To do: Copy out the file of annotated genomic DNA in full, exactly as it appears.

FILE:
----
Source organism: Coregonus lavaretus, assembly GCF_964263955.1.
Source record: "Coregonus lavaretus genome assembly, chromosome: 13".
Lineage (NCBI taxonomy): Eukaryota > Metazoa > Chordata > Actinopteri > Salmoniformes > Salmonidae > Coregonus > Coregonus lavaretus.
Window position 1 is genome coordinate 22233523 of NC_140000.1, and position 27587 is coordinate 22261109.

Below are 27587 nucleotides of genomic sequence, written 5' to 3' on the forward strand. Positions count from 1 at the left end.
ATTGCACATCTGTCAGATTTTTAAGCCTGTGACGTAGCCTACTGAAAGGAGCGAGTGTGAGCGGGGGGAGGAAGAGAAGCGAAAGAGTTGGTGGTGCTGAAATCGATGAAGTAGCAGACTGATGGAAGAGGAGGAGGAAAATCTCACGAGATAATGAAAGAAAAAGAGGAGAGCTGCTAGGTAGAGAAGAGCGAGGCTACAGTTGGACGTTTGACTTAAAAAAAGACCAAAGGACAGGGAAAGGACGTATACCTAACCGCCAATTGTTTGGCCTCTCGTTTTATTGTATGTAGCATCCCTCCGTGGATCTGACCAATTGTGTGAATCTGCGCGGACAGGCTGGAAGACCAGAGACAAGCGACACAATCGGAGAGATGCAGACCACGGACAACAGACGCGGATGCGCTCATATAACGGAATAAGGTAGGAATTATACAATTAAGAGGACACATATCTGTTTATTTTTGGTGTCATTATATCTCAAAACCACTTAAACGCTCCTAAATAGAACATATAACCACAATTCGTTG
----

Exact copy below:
Source organism: Coregonus lavaretus, assembly GCF_964263955.1.
Source record: "Coregonus lavaretus genome assembly, chromosome: 13".
Lineage (NCBI taxonomy): Eukaryota > Metazoa > Chordata > Actinopteri > Salmoniformes > Salmonidae > Coregonus > Coregonus lavaretus.
Window position 1 is genome coordinate 22233523 of NC_140000.1, and position 27587 is coordinate 22261109.

Below are 27587 nucleotides of genomic sequence, written 5' to 3' on the forward strand. Positions count from 1 at the left end.
ATTGCACATCTGTCAGATTTTTAAGCCTGTGACGTAGCCTACTGAAAGGAGCGAGTGTGAGCGGGGGGAGGAAGAGAAGCGAAAGAGTTGGTGGTGCTGAAATCGATGAAGTAGCAGACTGATGGAAGAGGAGGAGGAAAATCTCACGAGATAATGAAAGAAAAAGAGGAGAGCTGCTAGGTAGAGAAGAGCGAGGCTACAGTTGGACGTTTGACTTAAAAAAAGACCAAAGGACAGGGAAAGGACGTATACCTAACCGCCAATTGTTTGGCCTCTCGTTTTATTGTATGTAGCATCCCTCCGTGGATCTGACCAATTGTGTGAATCTGCGCGGACAGGCTGGAAGACCAGAGACAAGCGACACAATCGGAGAGATGCAGACCACGGACAACAGACGCGGATGCGCTCATATAACGGAATAAGGTAGGAATTATACAATTAAGAGGACACATATCTGTTTATTTTTGGTGTCATTATATCTCAAAACCACTTAAACGCTCCTAAATAGAACATATAACCACAATTCGTTG